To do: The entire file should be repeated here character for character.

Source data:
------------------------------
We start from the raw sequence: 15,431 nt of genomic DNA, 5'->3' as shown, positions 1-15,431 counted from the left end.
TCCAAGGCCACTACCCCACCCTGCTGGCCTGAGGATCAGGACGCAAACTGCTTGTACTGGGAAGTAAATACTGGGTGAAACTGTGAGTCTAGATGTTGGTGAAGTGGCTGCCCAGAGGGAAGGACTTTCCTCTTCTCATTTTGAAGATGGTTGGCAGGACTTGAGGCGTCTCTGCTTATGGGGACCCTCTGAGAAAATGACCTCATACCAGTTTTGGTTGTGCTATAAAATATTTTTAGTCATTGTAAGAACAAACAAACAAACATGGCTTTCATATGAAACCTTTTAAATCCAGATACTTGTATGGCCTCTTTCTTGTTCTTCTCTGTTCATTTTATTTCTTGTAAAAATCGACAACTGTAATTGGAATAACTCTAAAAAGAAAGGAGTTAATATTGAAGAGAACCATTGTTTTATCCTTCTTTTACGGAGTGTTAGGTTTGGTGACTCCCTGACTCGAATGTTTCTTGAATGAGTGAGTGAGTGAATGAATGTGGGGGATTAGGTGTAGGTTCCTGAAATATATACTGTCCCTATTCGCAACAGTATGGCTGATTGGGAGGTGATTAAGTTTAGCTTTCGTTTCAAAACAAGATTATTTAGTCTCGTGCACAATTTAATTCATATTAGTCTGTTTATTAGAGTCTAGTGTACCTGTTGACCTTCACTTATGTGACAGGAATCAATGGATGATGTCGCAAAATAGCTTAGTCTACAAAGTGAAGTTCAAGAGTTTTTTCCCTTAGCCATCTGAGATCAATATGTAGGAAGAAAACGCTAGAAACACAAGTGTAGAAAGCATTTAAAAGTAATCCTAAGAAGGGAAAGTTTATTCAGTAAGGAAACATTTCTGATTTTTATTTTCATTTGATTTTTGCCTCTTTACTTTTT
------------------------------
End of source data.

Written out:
We start from the raw sequence: 15,431 nt of genomic DNA, 5'->3' as shown, positions 1-15,431 counted from the left end.
TCCAAGGCCACTACCCCACCCTGCTGGCCTGAGGATCAGGACGCAAACTGCTTGTACTGGGAAGTAAATACTGGGTGAAACTGTGAGTCTAGATGTTGGTGAAGTGGCTGCCCAGAGGGAAGGACTTTCCTCTTCTCATTTTGAAGATGGTTGGCAGGACTTGAGGCGTCTCTGCTTATGGGGACCCTCTGAGAAAATGACCTCATACCAGTTTTGGTTGTGCTATAAAATATTTTTAGTCATTGTAAGAACAAACAAACAAACATGGCTTTCATATGAAACCTTTTAAATCCAGATACTTGTATGGCCTCTTTCTTGTTCTTCTCTGTTCATTTTATTTCTTGTAAAAATCGACAACTGTAATTGGAATAACTCTAAAAAGAAAGGAGTTAATATTGAAGAGAACCATTGTTTTATCCTTCTTTTACGGAGTGTTAGGTTTGGTGACTCCCTGACTCGAATGTTTCTTGAATGAGTGAGTGAGTGAATGAATGTGGGGGATTAGGTGTAGGTTCCTGAAATATATACTGTCCCTATTCGCAACAGTATGGCTGATTGGGAGGTGATTAAGTTTAGCTTTCGTTTCAAAACAAGATTATTTAGTCTCGTGCACAATTTAATTCATATTAGTCTGTTTATTAGAGTCTAGTGTACCTGTTGACCTTCACTTATGTGACAGGAATCAATGGATGATGTCGCAAAATAGCTTAGTCTACAAAGTGAAGTTCAAGAGTTTTTTCCCTTAGCCATCTGAGATCAATATGTAGGAAGAAAACGCTAGAAACACAAGTGTAGAAAGCATTTAAAAGTAATCCTAAGAAGGGAAAGTTTATTCAGTAAGGAAACATTTCTGATTTTTATTTTCATTTGATTTTTGCCTCTTTACTTTTT